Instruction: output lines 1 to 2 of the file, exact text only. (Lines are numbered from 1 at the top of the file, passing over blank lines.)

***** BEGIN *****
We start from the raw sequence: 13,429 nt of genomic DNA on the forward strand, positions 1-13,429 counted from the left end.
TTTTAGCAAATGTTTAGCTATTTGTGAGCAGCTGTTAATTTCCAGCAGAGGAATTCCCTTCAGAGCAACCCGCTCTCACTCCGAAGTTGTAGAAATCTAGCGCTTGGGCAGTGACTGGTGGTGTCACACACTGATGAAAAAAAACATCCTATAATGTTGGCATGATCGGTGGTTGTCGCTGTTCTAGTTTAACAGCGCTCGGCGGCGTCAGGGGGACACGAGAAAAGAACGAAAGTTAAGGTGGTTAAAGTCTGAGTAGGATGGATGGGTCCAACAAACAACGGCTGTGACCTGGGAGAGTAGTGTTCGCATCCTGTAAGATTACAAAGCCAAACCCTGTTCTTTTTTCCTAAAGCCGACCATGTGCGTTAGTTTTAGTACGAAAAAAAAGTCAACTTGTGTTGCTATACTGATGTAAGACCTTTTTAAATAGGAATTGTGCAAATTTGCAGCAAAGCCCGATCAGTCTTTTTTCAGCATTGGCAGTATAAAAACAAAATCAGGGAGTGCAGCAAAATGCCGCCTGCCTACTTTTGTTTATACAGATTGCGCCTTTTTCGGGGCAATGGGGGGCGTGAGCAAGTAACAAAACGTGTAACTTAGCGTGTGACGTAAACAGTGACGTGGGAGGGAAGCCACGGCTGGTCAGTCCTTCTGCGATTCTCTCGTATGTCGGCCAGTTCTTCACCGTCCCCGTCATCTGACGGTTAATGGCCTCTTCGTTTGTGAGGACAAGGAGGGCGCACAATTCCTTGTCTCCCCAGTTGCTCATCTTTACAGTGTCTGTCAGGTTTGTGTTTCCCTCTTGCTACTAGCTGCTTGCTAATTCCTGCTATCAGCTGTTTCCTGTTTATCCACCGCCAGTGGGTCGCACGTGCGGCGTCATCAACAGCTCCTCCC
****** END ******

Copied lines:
We start from the raw sequence: 13,429 nt of genomic DNA on the forward strand, positions 1-13,429 counted from the left end.
TTTTAGCAAATGTTTAGCTATTTGTGAGCAGCTGTTAATTTCCAGCAGAGGAATTCCCTTCAGAGCAACCCGCTCTCACTCCGAAGTTGTAGAAATCTAGCGCTTGGGCAGTGACTGGTGGTGTCACACACTGATGAAAAAAAACATCCTATAATGTTGGCATGATCGGTGGTTGTCGCTGTTCTAGTTTAACAGCGCTCGGCGGCGTCAGGGGGACACGAGAAAAGAACGAAAGTTAAGGTGGTTAAAGTCTGAGTAGGATGGATGGGTCCAACAAACAACGGCTGTGACCTGGGAGAGTAGTGTTCGCATCCTGTAAGATTACAAAGCCAAACCCTGTTCTTTTTTCCTAAAGCCGACCATGTGCGTTAGTTTTAGTACGAAAAAAAAGTCAACTTGTGTTGCTATACTGATGTAAGACCTTTTTAAATAGGAATTGTGCAAATTTGCAGCAAAGCCCGATCAGTCTTTTTTCAGCATTGGCAGTATAAAAACAAAATCAGGGAGTGCAGCAAAATGCCGCCTGCCTACTTTTGTTTATACAGATTGCGCCTTTTTCGGGGCAATGGGGGGCGTGAGCAAGTAACAAAACGTGTAACTTAGCGTGTGACGTAAACAGTGACGTGGGAGGGAAGCCACGGCTGGTCAGTCCTTCTGCGATTCTCTCGTATGTCGGCCAGTTCTTCACCGTCCCCGTCATCTGACGGTTAATGGCCTCTTCGTTTGTGAGGACAAGGAGGGCGCACAATTCCTTGTCTCCCCAGTTGCTCATCTTTACAGTGTCTGTCAGGTTTGTGTTTCCCTCTTGCTACTAGCTGCTTGCTAATTCCTGCTATCAGCTGTTTCCTGTTTATCCACCGCCAGTGGGTCGCACGTGCGGCGTCATCAACAGCTCCTCCC